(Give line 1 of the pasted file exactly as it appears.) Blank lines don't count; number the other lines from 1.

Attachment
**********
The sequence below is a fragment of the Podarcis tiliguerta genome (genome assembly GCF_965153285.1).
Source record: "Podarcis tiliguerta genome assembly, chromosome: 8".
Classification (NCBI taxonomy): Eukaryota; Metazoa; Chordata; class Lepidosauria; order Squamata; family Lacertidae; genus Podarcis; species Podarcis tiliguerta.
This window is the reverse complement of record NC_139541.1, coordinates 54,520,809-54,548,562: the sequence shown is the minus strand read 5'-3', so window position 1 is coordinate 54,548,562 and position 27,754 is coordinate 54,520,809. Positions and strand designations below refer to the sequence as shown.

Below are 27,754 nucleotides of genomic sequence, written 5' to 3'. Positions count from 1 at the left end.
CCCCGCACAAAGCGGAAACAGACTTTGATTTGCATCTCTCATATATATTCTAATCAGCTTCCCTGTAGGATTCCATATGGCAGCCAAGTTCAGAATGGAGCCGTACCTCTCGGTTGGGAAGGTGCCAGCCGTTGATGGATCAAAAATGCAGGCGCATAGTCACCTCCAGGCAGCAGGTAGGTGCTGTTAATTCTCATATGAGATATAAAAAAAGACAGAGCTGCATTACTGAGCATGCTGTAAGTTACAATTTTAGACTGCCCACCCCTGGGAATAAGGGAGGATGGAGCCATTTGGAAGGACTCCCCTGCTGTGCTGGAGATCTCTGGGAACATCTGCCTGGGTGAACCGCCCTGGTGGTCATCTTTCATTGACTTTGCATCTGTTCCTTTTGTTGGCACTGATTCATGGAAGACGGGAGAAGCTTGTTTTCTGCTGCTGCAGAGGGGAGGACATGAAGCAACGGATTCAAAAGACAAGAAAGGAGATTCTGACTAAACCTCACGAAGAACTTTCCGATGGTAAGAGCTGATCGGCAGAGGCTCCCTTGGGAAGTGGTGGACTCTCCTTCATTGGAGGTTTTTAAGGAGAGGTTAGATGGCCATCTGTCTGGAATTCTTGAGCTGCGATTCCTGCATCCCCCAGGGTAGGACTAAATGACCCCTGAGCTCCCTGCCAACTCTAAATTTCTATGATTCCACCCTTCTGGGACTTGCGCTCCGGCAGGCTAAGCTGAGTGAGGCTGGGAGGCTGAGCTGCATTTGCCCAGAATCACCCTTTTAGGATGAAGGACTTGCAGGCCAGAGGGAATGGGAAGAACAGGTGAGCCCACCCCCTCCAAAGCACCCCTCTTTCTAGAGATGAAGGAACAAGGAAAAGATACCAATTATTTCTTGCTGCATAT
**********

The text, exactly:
The sequence below is a fragment of the Podarcis tiliguerta genome (genome assembly GCF_965153285.1).